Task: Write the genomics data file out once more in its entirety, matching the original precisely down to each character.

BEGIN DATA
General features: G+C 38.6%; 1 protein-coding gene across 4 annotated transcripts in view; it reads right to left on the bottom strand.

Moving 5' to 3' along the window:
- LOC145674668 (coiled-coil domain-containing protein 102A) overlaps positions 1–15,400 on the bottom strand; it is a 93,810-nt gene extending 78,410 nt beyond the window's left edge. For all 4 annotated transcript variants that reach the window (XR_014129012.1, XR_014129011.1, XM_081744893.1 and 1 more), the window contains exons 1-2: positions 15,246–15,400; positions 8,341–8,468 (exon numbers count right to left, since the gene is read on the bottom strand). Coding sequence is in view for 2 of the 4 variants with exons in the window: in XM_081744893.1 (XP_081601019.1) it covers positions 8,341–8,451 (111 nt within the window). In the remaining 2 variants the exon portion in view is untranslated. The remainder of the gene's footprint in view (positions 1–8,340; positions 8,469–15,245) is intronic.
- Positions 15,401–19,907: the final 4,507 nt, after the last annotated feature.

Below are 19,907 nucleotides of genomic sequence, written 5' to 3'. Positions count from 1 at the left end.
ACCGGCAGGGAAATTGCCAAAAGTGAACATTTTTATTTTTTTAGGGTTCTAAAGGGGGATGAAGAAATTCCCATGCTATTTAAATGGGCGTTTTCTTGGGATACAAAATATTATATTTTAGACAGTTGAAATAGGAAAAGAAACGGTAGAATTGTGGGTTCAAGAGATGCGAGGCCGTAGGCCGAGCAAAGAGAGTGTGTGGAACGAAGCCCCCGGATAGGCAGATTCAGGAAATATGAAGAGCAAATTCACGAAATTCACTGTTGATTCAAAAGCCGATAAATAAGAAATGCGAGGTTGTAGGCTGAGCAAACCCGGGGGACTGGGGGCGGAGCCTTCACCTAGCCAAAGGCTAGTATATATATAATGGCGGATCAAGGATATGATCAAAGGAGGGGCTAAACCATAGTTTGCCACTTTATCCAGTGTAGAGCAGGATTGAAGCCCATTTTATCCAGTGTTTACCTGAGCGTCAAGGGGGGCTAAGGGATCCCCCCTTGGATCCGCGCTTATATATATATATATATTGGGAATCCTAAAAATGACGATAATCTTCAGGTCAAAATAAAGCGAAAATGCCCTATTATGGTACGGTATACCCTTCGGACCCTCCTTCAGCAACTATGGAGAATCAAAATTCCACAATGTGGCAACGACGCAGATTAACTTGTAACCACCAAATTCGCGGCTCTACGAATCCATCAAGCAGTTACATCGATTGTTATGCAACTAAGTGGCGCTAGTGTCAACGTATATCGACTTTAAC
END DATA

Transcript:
General features: G+C 38.6%; 1 protein-coding gene across 4 annotated transcripts in view; it reads right to left on the bottom strand.

Moving 5' to 3' along the window:
- LOC145674668 (coiled-coil domain-containing protein 102A) overlaps positions 1–15,400 on the bottom strand; it is a 93,810-nt gene extending 78,410 nt beyond the window's left edge. For all 4 annotated transcript variants that reach the window (XR_014129012.1, XR_014129011.1, XM_081744893.1 and 1 more), the window contains exons 1-2: positions 15,246–15,400; positions 8,341–8,468 (exon numbers count right to left, since the gene is read on the bottom strand). Coding sequence is in view for 2 of the 4 variants with exons in the window: in XM_081744893.1 (XP_081601019.1) it covers positions 8,341–8,451 (111 nt within the window). In the remaining 2 variants the exon portion in view is untranslated. The remainder of the gene's footprint in view (positions 1–8,340; positions 8,469–15,245) is intronic.
- Positions 15,401–19,907: the final 4,507 nt, after the last annotated feature.

Below are 19,907 nucleotides of genomic sequence, written 5' to 3'. Positions count from 1 at the left end.
ACCGGCAGGGAAATTGCCAAAAGTGAACATTTTTATTTTTTTAGGGTTCTAAAGGGGGATGAAGAAATTCCCATGCTATTTAAATGGGCGTTTTCTTGGGATACAAAATATTATATTTTAGACAGTTGAAATAGGAAAAGAAACGGTAGAATTGTGGGTTCAAGAGATGCGAGGCCGTAGGCCGAGCAAAGAGAGTGTGTGGAACGAAGCCCCCGGATAGGCAGATTCAGGAAATATGAAGAGCAAATTCACGAAATTCACTGTTGATTCAAAAGCCGATAAATAAGAAATGCGAGGTTGTAGGCTGAGCAAACCCGGGGGACTGGGGGCGGAGCCTTCACCTAGCCAAAGGCTAGTATATATATAATGGCGGATCAAGGATATGATCAAAGGAGGGGCTAAACCATAGTTTGCCACTTTATCCAGTGTAGAGCAGGATTGAAGCCCATTTTATCCAGTGTTTACCTGAGCGTCAAGGGGGGCTAAGGGATCCCCCCTTGGATCCGCGCTTATATATATATATATATTGGGAATCCTAAAAATGACGATAATCTTCAGGTCAAAATAAAGCGAAAATGCCCTATTATGGTACGGTATACCCTTCGGACCCTCCTTCAGCAACTATGGAGAATCAAAATTCCACAATGTGGCAACGACGCAGATTAACTTGTAACCACCAAATTCGCGGCTCTACGAATCCATCAAGCAGTTACATCGATTGTTATGCAACTAAGTGGCGCTAGTGTCAACGTATATCGACTTTAAC